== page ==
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Everything Issa Rae Got Right With “Insecure”

If you claim to have never broken out into a mid-sentence freestyle then you are lying!

When Issa Rae announced that the fifth season of her hit show Insecure was going to be the final one, a large group of 20-something-year-old Black women let out a collective gasp. The show follows the loveable, yet slightly gullible, Issa as she navigates her complicated love life and long-term friendships while she searches for her ultimate career path and what makes her happy. What brings the show to life isn’t only the relatability of these growing pains but also, the honest depiction of Black people and our culture.

insecure's molly and issa standing by a wall and laughing

Here are the things that I think were best about Insecure!

The hairstyles

insecure's issa wearing a half up, half down natural hairstyle

The friendship

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 In the last few seasons, we see Issa and Molly start to realise that one of the only things keeping their friendship together is the length of time that they’ve known one another. Something I love about Insecure is that it delves into the complexities of friendship as a platonic relationship, and explores the reality of friendship breakups.

The dating

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When it comes to love, Issa and her girl gang have been through so many ups and downs in their love lives that there really isn't just one character that we can learn from. Whether you're #TeamIssa or #TeamLawrence, one thing the Insecure writers don't shy away from is writing in those highly awkward moments in a relationship, like when she gets ghosted by Nathan. It seems like Issa makes all the wrong decisions when it comes to love, but in reality, they hold a mirror to what most of us tend to do. 

The freestyling

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If you claim to have never broken out into a mid-sentence freestyle then you are lying! The majority of the characters on the show tend to start rapping or flowing mid-way through their lines, and it adds to the natural vibe of their friendship and personalities that a lot of Black people can relate to.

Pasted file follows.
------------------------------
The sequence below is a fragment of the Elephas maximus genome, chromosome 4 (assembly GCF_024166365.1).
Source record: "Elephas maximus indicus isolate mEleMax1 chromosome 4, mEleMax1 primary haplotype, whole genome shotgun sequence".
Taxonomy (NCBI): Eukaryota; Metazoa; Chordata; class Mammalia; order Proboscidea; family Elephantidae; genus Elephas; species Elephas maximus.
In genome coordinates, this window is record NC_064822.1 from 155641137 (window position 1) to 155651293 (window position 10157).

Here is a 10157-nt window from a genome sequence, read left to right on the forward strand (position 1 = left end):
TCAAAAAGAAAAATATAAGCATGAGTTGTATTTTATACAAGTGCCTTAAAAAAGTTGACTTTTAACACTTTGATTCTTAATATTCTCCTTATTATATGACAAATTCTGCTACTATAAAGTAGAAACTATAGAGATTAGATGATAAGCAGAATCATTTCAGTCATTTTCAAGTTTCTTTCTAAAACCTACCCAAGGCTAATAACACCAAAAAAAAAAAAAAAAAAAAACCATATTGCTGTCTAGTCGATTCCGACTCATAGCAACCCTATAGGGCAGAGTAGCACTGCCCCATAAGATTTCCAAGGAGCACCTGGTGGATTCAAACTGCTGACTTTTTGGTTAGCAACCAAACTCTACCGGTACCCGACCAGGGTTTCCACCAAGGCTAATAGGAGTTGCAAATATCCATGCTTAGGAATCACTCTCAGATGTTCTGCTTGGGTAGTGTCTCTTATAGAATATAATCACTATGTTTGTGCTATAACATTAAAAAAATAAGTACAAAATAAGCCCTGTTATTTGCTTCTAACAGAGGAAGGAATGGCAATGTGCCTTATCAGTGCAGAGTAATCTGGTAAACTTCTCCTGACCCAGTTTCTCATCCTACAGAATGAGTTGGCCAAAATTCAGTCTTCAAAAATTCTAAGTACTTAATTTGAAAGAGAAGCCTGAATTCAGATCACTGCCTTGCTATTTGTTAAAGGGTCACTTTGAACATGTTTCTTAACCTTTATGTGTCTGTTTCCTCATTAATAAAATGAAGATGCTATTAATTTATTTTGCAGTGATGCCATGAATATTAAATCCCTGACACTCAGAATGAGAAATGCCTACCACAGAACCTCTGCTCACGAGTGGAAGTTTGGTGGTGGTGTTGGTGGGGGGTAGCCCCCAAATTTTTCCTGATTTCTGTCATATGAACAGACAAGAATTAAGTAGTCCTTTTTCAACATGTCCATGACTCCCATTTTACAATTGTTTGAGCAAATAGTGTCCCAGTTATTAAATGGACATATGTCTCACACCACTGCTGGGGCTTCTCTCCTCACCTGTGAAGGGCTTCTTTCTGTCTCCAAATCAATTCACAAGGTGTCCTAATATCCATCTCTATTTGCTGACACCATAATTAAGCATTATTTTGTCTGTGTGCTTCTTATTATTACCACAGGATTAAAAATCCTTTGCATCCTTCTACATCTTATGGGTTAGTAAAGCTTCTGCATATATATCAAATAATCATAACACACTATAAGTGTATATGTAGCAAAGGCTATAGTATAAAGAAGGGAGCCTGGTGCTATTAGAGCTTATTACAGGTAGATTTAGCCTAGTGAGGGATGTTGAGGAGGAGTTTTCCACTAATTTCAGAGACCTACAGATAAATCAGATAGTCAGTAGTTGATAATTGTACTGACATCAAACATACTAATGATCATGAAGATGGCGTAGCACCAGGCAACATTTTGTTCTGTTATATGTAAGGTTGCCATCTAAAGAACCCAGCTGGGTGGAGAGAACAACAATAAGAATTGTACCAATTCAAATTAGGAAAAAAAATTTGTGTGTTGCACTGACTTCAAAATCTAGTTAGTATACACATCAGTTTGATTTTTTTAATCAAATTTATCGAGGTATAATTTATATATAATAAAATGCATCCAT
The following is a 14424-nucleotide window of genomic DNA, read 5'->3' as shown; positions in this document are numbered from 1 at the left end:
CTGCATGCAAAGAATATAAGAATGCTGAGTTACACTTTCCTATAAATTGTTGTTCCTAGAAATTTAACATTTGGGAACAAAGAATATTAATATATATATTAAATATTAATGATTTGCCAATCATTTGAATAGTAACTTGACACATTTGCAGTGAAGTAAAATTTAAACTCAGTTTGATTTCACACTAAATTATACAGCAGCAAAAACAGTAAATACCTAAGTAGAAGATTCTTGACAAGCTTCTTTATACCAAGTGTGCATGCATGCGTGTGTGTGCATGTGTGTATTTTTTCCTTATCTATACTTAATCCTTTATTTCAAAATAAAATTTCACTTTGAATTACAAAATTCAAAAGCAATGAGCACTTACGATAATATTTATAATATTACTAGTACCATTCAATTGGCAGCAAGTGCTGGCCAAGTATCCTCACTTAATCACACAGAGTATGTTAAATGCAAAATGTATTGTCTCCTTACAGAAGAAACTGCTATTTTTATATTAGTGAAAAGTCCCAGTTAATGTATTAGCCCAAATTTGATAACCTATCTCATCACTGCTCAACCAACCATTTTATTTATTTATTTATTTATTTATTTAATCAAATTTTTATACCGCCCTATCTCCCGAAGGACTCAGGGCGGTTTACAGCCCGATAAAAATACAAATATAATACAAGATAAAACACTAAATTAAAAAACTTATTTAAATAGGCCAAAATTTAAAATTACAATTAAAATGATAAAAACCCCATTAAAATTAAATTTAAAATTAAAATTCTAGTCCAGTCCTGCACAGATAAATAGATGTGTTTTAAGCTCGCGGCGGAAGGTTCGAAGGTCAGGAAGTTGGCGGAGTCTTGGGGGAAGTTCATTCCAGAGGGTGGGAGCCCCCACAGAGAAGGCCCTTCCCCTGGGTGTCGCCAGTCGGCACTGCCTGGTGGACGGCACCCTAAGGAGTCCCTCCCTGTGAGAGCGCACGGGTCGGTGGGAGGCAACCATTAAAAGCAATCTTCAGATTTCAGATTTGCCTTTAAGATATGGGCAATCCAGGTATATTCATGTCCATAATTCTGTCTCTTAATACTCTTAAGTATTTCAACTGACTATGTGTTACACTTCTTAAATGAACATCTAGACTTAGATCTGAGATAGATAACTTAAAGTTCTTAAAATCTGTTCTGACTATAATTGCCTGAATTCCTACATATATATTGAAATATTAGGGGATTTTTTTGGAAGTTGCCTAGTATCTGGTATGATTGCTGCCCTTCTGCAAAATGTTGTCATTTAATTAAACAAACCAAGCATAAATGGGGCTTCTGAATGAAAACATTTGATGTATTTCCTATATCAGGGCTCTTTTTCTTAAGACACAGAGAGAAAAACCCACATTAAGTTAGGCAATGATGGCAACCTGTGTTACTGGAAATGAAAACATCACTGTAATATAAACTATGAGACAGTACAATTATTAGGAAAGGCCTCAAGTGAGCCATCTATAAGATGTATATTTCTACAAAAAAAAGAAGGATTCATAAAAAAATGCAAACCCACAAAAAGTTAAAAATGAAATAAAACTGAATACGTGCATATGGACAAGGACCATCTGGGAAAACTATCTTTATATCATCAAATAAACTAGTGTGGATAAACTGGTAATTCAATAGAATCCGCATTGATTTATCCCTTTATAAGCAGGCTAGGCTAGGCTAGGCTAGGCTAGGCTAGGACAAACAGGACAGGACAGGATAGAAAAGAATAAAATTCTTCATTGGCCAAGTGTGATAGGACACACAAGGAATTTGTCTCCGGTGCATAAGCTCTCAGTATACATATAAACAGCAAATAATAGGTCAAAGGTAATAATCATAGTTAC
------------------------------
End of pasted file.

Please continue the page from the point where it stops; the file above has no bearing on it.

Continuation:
We were introduced to Issa’s classic hit ‘Broken P*ssy’ in the first season which was so out of the blue that it added a perfect comedic touch. In an interview with Rolling Stone, that she actually writes a Drake lyric into every episode. The freestyles are also used as a moment in the show for Issa to hype herself up and motivate her to do better in life. 

The therapy

insecure's molly sat with a therapist in their large office

The working life

insecure's molly smiling in her office doorway

The hustle

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Throughout the season we see Issa trying to find her footing as an entrepreneur – as she struggles to launch her community enterprise she finds herself picking up shifts as a Lyft driver. This is one of my favourite episodes as it's not only funny but depicts the struggle of doing a job you don’t love in order to fund your dreams. It's also when we get introduced to Issa’s third love interest Nathan, played by Kendrick Sampson, aka #LyftBae. 

The lighting

Insecure's molly and issa sitting in a dimly lit bar

The culture

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Black culture is very prominent throughout the whole series, from the costumes that the girls wear for Halloween to the food, language, and music that they dance to – there isn't an inch of the show which does not celebrate Black culture. One of my favourite moments in the show so far was when the whole crowd broke out into The Wobble.

The soundtrack

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I think it would be a disservice if I didn’t mention the amazing playlists that were put together to accompany the key moments in each episode from season one. The Official Insecure Playlist is updated weekly, and works perfectly alongside the weekly episode – it’s almost like a little musical gift from Issa herself. It also helps create a sonic library that displays the overall tone of the show. 

One song from the soundtrack that went viral on TikTok is by Jazmine Sullivan and Bryson Tiller, and it's even named after the series. Since the first season, Issa isn't only giving us nuanced Black female leads but also introducing her audiences to music from a whole range of Black artists, both mainstream and underground. Make sure you check out the playlist while you’re watching the final season!

Don't forget to tell us your favourite part of Insecure in the comments!